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Report of the regional workshop of the Asia-Pacific Fishery Commission (APFIC) on mainstreaming fisheries co-management










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    Book (stand-alone)
    Mainstreaming fisheries co-management in the Asia-Pacific 2005
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    There is a long tradition of fisheries management in the Asia-Pacific region. Traditional (or customary) fishery management systems evolved over centuries in response to increasing population pressures and the need to resolve disputes over access and exploitation of fishery resources. The control of access to what were initially “common property” resources was originally the responsibility of local communities and customary fishery organizations, but these systems broke down owing to modernizati on and their management was transferred to government. Unfortunately, government-managed models of management have also proved to be largely unsuccessful in managing open access fishery resources. Over the last 20 years it has become increasingly apparent that management initiatives will not be effective if the resource users (communities and fishers) are not fully involved in the management process. Focus has therefore now shifted from scientific/economic management models to those of co-m anagement that involve both governments and communities/resource users in sharing decision-making and planning, to varying degrees. This report provides a concise summary of the “fishery co-management” concept. It builds on the vast experience already gained in fishery co-management in the Asia-Pacific region and argues that it is timely to move fishery management more into mainstream, government-supported management processes (i.e. mainstream fisheries management).
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    Book (stand-alone)
    Report of the seventieth session of the Executive Committee of the Asia-Pacific Fishery Commission (APFIC) 2005
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    This document presents the final report of the seventieth session of the Executive Committee of the Asia-Pacific Fishery Commission (APFIC) convened in Kuala Lumpur, Malaysia from 23 to 25 August 2005. The APFIC Executive Committee's main function is to direct the conduct of business and affairs of the Commission between its biennial sessions. Major topics discussed at the session were: progress reports on the intersessional activities of APFIC; regional response to the tsunami; regional fishery bodies in Asia and the Pacific; outcomes of the trash fish and co-management workshops; and preparations for the regional consultative forum meeting and the twenty-ninth session of APFIC. The Committee reiterated that the main focus of APFIC's activities during the next biennium would remain small-scale fisheries and rural aquaculture, which would be pursued through partnerships with competent regional organizations. It was also agreed that the emerging need for an additional focus on fisheries trade and food safety (for both aquaculture and capture fisheries) would be brought into an expanded portfolio of activities for APFIC. A summary of the main recommendations and decisions are included in the session report.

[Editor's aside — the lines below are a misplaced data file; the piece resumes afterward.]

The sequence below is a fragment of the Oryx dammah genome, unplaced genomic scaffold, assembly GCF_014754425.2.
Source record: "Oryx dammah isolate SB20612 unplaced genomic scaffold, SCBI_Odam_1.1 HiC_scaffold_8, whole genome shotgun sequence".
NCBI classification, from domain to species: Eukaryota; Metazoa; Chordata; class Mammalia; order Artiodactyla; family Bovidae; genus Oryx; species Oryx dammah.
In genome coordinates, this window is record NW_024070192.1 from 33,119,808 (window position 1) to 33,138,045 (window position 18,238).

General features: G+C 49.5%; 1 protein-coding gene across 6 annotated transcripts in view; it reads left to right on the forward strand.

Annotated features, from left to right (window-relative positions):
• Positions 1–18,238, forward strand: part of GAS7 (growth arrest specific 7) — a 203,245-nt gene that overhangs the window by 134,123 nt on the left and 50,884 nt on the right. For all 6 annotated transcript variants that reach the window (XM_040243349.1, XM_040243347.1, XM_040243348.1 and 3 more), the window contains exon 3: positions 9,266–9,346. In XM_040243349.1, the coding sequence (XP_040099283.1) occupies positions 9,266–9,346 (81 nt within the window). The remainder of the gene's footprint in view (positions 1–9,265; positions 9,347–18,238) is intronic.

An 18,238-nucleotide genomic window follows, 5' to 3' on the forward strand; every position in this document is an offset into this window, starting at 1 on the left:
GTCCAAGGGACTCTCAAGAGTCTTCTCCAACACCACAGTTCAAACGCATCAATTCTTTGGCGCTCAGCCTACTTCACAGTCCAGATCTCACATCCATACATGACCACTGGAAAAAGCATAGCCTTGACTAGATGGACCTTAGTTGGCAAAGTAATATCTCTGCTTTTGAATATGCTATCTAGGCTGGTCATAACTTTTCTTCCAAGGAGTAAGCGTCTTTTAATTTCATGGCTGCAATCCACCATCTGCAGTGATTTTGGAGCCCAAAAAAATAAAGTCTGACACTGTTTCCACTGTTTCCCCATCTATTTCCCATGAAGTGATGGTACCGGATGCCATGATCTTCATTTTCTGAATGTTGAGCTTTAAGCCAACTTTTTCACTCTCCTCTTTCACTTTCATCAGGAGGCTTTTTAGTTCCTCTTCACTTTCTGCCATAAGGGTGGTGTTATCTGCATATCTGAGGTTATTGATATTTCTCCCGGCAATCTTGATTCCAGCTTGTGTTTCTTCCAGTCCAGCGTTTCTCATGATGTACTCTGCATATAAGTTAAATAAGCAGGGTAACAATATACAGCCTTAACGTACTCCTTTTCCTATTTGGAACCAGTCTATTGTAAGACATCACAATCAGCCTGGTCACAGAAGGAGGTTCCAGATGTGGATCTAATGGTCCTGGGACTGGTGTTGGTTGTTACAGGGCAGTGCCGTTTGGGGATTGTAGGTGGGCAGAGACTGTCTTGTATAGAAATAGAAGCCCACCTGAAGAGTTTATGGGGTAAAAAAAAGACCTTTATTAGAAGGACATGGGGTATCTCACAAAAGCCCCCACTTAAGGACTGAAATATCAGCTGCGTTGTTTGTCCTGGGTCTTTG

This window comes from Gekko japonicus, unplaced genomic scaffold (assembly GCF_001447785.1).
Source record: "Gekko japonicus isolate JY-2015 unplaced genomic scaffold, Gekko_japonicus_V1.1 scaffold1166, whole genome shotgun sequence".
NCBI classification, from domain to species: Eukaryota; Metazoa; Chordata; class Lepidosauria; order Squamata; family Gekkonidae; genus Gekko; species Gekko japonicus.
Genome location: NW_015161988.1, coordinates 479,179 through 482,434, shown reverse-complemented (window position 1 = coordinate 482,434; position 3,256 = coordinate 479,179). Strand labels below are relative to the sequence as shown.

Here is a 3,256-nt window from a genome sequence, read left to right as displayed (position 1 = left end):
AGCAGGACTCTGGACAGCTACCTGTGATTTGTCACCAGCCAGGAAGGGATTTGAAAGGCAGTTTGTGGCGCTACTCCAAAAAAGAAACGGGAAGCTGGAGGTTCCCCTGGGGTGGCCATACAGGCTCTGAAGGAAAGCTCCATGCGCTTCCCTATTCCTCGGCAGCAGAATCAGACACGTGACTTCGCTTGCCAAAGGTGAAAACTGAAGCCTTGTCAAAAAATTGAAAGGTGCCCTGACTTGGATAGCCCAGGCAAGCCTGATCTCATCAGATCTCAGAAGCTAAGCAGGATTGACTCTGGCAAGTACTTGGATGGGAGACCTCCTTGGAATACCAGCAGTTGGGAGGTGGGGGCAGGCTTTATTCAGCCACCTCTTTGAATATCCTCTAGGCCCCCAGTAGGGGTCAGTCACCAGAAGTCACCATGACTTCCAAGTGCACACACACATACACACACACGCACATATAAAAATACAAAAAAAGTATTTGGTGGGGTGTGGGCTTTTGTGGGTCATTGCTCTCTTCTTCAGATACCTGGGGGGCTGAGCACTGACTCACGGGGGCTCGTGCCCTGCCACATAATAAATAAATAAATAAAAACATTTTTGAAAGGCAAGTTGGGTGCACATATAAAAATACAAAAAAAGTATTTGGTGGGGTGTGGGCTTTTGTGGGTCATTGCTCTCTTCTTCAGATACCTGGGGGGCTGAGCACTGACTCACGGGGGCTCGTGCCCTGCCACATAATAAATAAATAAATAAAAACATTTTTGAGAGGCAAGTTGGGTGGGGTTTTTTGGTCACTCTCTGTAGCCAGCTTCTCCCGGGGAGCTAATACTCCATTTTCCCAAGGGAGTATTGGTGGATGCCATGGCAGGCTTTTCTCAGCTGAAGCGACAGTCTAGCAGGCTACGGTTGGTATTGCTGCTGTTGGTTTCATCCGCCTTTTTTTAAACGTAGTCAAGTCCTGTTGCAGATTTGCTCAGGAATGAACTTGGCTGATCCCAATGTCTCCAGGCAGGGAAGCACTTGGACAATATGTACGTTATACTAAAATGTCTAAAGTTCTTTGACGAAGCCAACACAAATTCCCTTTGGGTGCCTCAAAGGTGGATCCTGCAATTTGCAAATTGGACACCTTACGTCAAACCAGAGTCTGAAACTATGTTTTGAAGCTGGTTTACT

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    Book (stand-alone)
    Building capacity for mainstreaming fisheries co-management in Indonesia. Course book
    FAO FishCode CTC Project
    2009
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    This course book was prepared in support of a training course on fisheries co-management in Indonesia. It introduces the principles and practice of fisheries co-management with the objective of improving knowledge and skills to successfully develop fisheries co-management institutions. The course book is composed of four main modules which specifically address the fundamentals of fisheries co-management, its theoretical structure and the process of starting, planning and implementi ng fisheries co-management, all with a focus in Indonesia. From the numerous examples provided in this book, it is obvious that fisheries co-management has the potential to contribute to almost every sphere of fisheries management in Indonesia. It has a potential to incorporate the ecosystem approach and has proved to be effective in promoting conservation activities, including the protection, mitigation and rehabilitation of natural resources. There is a discussion of the criteria which may be used to assess a fisheries co-management regime in their relation to the type of aquatic ecosystem, the exploited species, the existing socio-political and economic system, and the prevailing rules and regulations. Attention is given to how the decision-making process takes place and the roles and responsibilities of the main stakeholders in co-managing fisheries, namely the community users of fisheries resources and the government. The book pays particular attention to the theory and benefits of community organization as a basis for successfully implementing co-management on the ground. The process of organization involves education, empowerment, developing or revitalizing values and ethics systems, developing notions of independence and partnership, developing organizational and leadership skills, and assisting the community to take action. The participatory action research approach methodology applied to fisheries co-management is outlined. Co-management assessment through monitoring and evaluation procedures is described in detail. Finally, the main aspects of how to develop a fisheries management plan are elucidated using examples from rural areas in Indonesia where fisheries co-management has successfully been implemented.

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